Indonesian authorities have confirmed they located the wreckage of AirAsia flight 8501. The recovery operation is under way already, with a number of countries contributing resources to aid a difficult effort in high seas.
While it must be devastating to lose a loved one in such a manner, the uncertainty of the last couple days while the plane was missing had to be maddening for friends and family. Hope had already waned that survivors would be found, but at least the grieving process can proceed with some certainty of what happened, unlike Malaysia Airlines flight 370, which disappeared 9 months ago and still hasn’t been found.
That leads us to the first of two questions. The emergency beacons from QZ8501 never alerted authorities to the position of the airplane:
One of the most pressing questions for searchers and investigators had been why signals from multiple emergency beacons on the aircraft weren’t detected. The beacons, known as emergency locator transmitters, or ELTs, are designed to emit signals to satellites upon crashing and last about 30 days.
The disappearance of MH370 lead to calls for better tracking of airplanes since the beacons there weren’t specifically helpful in locating the plane. In the case of QZ8501, the plane itself appears to have been found in much shallower waters and may not raise the same outcry. But, it’s still an open question why the beacons don’t appear to have responded as they’re supposed to. Since there are some very open questions about what caused the crash (weather is believed to have played a part) the recovery of the black boxes from the plane may yield some crucial details about the crash and potentially why the beacons didn’t perform.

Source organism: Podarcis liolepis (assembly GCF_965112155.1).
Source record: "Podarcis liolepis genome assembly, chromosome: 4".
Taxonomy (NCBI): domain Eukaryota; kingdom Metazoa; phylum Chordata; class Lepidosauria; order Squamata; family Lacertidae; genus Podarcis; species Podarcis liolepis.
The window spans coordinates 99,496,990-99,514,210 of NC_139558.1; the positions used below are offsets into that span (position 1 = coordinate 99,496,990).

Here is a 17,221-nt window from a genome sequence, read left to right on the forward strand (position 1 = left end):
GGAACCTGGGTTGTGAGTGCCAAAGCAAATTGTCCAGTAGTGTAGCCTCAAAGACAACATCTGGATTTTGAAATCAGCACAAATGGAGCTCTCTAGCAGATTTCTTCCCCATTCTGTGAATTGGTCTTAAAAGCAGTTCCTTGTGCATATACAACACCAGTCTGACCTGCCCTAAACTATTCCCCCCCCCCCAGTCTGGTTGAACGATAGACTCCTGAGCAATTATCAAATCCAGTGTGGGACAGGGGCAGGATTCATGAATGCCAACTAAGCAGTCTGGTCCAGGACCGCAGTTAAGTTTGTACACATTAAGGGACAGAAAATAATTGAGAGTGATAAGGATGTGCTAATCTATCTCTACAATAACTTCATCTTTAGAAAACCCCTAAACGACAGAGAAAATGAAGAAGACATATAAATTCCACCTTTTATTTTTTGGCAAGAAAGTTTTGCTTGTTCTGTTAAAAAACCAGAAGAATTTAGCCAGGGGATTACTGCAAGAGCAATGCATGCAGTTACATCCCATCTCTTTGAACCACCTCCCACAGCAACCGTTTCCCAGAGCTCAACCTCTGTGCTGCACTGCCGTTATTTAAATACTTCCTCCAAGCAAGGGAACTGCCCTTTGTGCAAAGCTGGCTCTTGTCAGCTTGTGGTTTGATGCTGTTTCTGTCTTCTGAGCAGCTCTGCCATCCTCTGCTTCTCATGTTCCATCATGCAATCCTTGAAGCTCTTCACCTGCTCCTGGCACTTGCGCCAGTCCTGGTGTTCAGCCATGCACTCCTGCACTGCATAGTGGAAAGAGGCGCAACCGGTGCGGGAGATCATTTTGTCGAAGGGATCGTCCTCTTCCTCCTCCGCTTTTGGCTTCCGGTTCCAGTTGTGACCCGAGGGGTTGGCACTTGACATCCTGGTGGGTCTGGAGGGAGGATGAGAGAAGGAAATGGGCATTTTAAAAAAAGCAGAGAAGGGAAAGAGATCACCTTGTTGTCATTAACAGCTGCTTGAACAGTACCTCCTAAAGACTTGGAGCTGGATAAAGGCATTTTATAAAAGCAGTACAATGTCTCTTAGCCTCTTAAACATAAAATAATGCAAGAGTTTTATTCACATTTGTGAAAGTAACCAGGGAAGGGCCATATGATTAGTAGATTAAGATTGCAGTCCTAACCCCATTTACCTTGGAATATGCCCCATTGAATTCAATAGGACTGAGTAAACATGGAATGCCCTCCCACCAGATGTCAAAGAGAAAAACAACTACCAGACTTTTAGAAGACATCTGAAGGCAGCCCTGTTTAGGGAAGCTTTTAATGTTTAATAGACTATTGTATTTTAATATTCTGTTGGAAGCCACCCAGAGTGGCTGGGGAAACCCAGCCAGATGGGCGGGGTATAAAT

The second question involves compensation for the victim’s families. The majority of the passengers on the flight will likely be covered by the Warsaw Convention of 1929 instead of the more modern Montreal Convention, since Indonesia has not signed the Montreal Convention.
I’ll admit, I wasn’t specifically familiar with the changes in victim compensation associated with the Montreal Convention, but Wikipedia helped solve that for me. To distill some of the more complicated language regarding how payments are made, there’s a formula (adjusted for inflation based on some currency valuations) that dictates the amount of money victims and their families are entitled to without having to sue an airline for willful neglect. It surprised me a bit to find out that just over 100 countries have ratified the Convention, with almost 100 ICAO members (Indonesia included) still not signed on.
As the Wall Street Journal article above notes, the difference in the two Conventions could mean a huge difference in compensation for the families of QZ8501:
Indonesia, unlike its neighbors Malaysia or Singapore, hasn’t signed the Montreal Convention, an international treaty that offers payments from airlines covering total liability of around $170,000 a passenger and covers advance payments for accommodation and transport costs for the families of victims after an air crash. Carriers based in countries that have signed the 2003 treaty are liable for the compensation, which is separate from personal insurance contracts.
Indonesia observes an older aviation agreement—the Warsaw Convention of 1929—which has a substantially lower liability limit per victim of around $8,300 according to one expert’s estimates, and doesn’t require advance payments for passenger’s families.
$170,000 can’t make up for the loss of a loved one (no amount can, in my opinion), but if the families are paid out at the Warsaw Convention amounts ($8,300) they may be stuck with expenses such as travel, funeral and other items associated with the tragedy. That’s a bitter pill to swallow after losing a loved one.
The post Some Closure For AirAsia Flight 8501, But Still Questions was published first on Pizza In Motion.
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